The formal structure of this movement is not so immediately intelligible as the earlier Allegro. At once at the beginning the principal theme is heard in a dramatic fortissimo: two descending steps of a second, broadening into a revolving motif and at the end a final trill from the whole orchestra. Then, again in a contrast of colour and dynamics, that is pianissimo and played by individual instruments, a short second theme is suggested that leads to a third theme. In what follows these two themes are treated. Perhaps here the development has already started or possibly it begins in w hat follows, with the somewhat expanded repetition of the principal theme. From the final long drawn-out diminuendo to a pianissimo (pppp), in which the third theme once more briefly appears, there develops a new cantabile theme that is first played by the horns in the background, pp sempre e espressivo, to be taken up in turn by other instruments. The climax of this treatment of the material is heard in a flute solo in which the theme undergoes a slight expansion in the upper register. Its further development through larger instrumental groups with increasingly loud dynamics, in which the theme takes on a new character with intensified rhythm, occurs finally in the recapitulation, where the principal theme is once more worked out. The dynamic range of this movement is in contrast to the Allegro of 1903, the instrumentation now expanded by the addition of a fifth and sixth horn and a third trumpet.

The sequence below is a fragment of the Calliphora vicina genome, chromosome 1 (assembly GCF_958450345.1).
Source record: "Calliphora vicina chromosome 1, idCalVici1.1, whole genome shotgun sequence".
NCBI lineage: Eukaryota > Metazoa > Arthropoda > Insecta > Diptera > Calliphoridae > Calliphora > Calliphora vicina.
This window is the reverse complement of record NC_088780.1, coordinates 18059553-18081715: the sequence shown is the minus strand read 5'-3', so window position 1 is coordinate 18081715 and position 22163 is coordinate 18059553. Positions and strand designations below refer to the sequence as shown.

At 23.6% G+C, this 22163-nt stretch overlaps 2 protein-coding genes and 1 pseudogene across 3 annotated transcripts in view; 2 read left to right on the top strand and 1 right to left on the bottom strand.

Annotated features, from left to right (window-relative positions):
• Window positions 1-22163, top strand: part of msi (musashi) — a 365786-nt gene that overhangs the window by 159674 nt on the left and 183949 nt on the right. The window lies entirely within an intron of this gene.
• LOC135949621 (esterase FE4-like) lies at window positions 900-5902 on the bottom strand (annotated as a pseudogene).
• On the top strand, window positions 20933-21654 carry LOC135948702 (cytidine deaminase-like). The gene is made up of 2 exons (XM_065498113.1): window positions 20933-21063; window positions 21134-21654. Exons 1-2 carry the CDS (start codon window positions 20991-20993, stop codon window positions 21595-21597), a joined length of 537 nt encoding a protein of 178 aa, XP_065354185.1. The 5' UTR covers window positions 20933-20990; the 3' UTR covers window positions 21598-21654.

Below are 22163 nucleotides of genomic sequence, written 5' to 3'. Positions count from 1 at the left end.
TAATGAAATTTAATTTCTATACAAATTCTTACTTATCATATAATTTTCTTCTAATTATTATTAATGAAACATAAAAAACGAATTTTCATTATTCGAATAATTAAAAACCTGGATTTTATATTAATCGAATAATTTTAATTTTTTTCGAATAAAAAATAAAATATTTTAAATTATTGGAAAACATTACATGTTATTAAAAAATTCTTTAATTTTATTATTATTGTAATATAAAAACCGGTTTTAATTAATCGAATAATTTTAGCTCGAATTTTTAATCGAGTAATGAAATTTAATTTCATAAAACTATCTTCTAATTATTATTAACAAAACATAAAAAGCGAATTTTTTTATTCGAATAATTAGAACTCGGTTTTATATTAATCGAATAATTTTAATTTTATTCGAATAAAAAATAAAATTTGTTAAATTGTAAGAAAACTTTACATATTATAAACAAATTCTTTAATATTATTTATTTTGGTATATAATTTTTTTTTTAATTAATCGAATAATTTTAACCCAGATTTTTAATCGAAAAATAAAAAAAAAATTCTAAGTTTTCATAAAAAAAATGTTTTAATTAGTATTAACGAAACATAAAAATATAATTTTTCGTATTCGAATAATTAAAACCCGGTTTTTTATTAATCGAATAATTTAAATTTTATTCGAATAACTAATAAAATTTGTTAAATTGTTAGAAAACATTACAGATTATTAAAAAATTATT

The next instrumental works of Furtwängler first appear after a long interval, occasioned by his activity as a conductor. There were two violin sonatas, one in D minor in 1935 and the second in D major in 1939, and a Quintet for two violins, viola, cello and piano in 1935, a Symphonic Concerto for piano and orchestra in B minor, first appearing in 1935 and in a second version in 1954, and three full Symphonies, No.1 in B minor in 1941, No.2 in E minor in 1945 and No.3 in C sharp minor in 1954. Furtwängler took the principal theme of the Largo of the early Symphony in B minor as the leading theme in the first movement, also a Largo, of his 1941 Symphony No.1.